History and Background
Renold Otto Schilke, Sr., was born in Green Bay, Wisconsin on June 30, 1910, to a musical family. His father was a singer and his mother an organist, and Renold began studying cornet at age eight. He was a soloist with the Holton factory band, otherwise a band made up of adults, in 1921 at the age of eleven. Notwithstanding his actual age, he was billed at that time, vaudeville style, as a 7 year old “boy wonder” because of his small size. He told a former employee that as a youth he had the run of the Holton factory and observed the science and art of musical instrument design and manufacturing first hand. The old German workmen at the plant insisted that “if you play the instrument, you should know how to make it,” and, with their help, Schilke made his first instrument at age 11.
In addition to his interest in music, Schilke was also greatly interested in guns. He began working part-time at a Green Bay gun shop when he was 14 in 1924. The interest he had in machine work that was nurtured at the Holton factory, intensified here. By the time he was 17 he knew enough of tool and die making that he was able to make trumpet mouthpieces on the gun shop machinery and to make custom mouthpieces for brass instruments for others.
In 1927, Schilke went to Brussels, Belgium, to study at the Brussels Conservatory. While there he became familiar with the work of Victor Mahillon, the 18th century Belgian acoustician and brass instrument designer, who Schilke attributed to having the greatest influence on Schilke’s own design work (for more details on this, see Schilke Brass Clinic). Mahillon’s theories included the idea that one could control the intonation of brass instruments by making changes in the rate of taper in the tubing. Schilke claimed that such theories were mostly ignored by the other manufacturer of trumpets.
In 1928, when Renold Schilke came to Chicago from Brussels to study trumpet with Edward Llewellyn, the principal trumpet player in the Chicago Symphony, he took a part time job working for a small mouthpiece maker in Chicago who made the mouthpiece that Llewellyn played. Schilke also played the same mouthpiece during his career with the Chicago Symphony. The current Schilke exterior is a variation of this mouthpiece.
During the early 30’s, Schilke earned a steady income by his playing and was able to take technical school courses in tool and die making. He also took courses in metallurgy and music at Northwestern University in Evanston and the University of Chicago. He and Llewellyn would often visit the Holton factory in Elkhorn, Wisconsin, during this time so that Holton could perform custom work on Llewellyn’s instruments. Holton recognized Schilke’s studies and expertise in the field even while in his younger 20’s and they asked him to help solve tooling problems at the factory while providing him the opportunity to make and test his own design ideas using Holton facilities. His original design for the tuning bell trumpet was made during this time (around 1929) mostly as a way to switch bells easily while experimenting.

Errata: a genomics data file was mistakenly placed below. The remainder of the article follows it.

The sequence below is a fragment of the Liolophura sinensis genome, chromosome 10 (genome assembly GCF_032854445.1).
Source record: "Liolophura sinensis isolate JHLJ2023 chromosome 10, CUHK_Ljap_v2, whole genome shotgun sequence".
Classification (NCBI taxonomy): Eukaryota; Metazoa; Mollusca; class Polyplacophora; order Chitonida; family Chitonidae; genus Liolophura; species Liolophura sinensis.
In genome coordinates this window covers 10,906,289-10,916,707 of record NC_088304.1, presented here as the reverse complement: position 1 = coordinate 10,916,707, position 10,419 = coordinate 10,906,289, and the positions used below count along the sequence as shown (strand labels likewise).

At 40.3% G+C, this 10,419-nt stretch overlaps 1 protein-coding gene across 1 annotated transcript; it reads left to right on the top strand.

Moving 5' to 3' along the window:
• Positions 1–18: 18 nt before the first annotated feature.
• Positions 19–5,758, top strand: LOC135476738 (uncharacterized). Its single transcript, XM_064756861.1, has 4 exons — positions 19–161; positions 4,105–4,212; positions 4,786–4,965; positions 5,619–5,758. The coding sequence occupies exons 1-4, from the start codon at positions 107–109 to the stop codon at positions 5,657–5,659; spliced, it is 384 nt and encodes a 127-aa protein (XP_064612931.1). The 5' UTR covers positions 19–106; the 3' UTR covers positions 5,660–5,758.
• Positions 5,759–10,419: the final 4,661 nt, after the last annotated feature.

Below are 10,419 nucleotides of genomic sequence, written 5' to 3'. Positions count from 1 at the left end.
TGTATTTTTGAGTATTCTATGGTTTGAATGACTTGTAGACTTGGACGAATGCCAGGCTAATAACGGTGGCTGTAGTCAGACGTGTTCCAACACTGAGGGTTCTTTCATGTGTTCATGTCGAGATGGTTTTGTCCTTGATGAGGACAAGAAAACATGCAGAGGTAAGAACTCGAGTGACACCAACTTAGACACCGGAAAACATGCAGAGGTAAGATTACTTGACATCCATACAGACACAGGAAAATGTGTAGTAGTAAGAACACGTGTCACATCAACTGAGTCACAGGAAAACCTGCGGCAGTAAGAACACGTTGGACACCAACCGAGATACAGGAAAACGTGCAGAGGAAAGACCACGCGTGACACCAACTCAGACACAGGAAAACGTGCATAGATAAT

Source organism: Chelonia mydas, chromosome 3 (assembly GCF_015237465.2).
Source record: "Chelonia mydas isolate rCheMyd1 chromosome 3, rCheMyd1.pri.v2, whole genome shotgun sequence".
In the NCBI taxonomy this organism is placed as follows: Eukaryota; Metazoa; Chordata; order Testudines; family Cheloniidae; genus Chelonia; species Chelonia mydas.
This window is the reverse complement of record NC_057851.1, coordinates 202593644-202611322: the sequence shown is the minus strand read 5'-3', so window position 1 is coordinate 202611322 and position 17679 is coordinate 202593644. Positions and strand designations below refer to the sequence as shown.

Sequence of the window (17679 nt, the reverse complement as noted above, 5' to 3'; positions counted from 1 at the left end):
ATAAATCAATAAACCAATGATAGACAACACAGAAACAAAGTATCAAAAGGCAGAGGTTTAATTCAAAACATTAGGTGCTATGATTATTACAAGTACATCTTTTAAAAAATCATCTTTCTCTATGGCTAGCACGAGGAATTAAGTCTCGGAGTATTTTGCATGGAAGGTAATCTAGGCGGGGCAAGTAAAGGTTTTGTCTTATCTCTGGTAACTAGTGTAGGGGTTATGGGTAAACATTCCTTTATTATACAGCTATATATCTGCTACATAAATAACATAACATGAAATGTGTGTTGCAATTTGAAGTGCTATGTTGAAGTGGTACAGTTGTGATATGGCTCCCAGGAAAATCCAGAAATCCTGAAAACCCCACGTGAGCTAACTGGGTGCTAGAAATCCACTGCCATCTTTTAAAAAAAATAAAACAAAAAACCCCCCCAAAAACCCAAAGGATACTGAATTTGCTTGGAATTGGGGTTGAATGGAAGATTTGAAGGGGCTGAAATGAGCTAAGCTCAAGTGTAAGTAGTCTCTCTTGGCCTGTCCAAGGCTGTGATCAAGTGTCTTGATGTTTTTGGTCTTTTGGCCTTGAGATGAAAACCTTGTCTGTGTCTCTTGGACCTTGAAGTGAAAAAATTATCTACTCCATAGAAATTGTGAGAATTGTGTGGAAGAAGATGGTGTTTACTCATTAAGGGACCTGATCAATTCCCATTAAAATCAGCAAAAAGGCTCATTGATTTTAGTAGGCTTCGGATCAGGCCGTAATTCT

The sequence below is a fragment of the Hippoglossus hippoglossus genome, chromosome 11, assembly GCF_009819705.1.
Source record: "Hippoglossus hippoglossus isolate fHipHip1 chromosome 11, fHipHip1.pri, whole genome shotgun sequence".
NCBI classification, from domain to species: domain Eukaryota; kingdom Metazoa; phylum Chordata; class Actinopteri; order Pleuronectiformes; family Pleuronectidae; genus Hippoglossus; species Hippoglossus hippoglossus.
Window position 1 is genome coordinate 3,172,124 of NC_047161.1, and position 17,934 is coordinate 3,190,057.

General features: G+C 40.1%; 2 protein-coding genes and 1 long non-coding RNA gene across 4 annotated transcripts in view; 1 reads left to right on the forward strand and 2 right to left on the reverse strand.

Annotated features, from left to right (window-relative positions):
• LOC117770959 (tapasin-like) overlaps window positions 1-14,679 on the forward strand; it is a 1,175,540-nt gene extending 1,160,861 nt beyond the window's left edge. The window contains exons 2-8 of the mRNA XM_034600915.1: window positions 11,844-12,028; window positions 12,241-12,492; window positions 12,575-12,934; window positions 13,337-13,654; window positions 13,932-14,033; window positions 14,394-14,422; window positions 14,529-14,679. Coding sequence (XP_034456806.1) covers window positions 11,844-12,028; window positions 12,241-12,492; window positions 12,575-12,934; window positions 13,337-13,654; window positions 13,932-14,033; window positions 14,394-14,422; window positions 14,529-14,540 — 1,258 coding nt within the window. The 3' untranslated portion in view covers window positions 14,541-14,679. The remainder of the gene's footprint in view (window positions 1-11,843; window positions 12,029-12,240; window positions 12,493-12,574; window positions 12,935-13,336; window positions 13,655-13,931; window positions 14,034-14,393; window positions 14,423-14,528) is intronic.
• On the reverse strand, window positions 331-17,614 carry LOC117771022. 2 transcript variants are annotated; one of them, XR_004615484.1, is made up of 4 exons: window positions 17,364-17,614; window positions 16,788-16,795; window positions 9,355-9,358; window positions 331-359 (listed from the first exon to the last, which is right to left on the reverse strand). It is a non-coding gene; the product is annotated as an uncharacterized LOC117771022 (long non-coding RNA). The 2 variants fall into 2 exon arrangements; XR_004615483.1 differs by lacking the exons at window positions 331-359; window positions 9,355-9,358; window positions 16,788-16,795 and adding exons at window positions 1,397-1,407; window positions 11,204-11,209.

Schilke always claimed that he was a member of the US Olympic team in 1932 and 1936 in pistol shooting, though attempts to verify through US Olympic records have not verified it. There is no question he was interested in firearms, however, and was known to discharge one from time to time around the shop. He continued his interest in guns and in competitive shooting till the end of his life. During the early 40’s, to assist in the war effort, he worked as a civilian employee for Douglas Tool and Die, assisting, he said, in the development of the M-1 rifle during the day and working as a symphony trumpet player at night.
At Llewellyn’s death in 1936, Schilke became a member of the Chicago Symphony Orchestra. It was at this time that he decided to supplement the income of Mrs. Llewellyn by manufacturing and selling the mouthpiece known as the E. B. Llewellyn Personal Model (which eventually became the Schilke 9) and he and Mrs. Llewellyn shared the income in some fashion from the sales.
When Schilke started with the Chicago Symphony he became involved in trumpet design with Elden Benge who had been with the Symphony since 1932. The two were also neighbors and would carry on their experiments in Schilke’s home workshop. When Benge became serious about manufacturing trumpets in 1938, Schilke did most of the tooling for the production and many in the industry attributed much of the success of Benge’s instruments to Schilke’s tool development.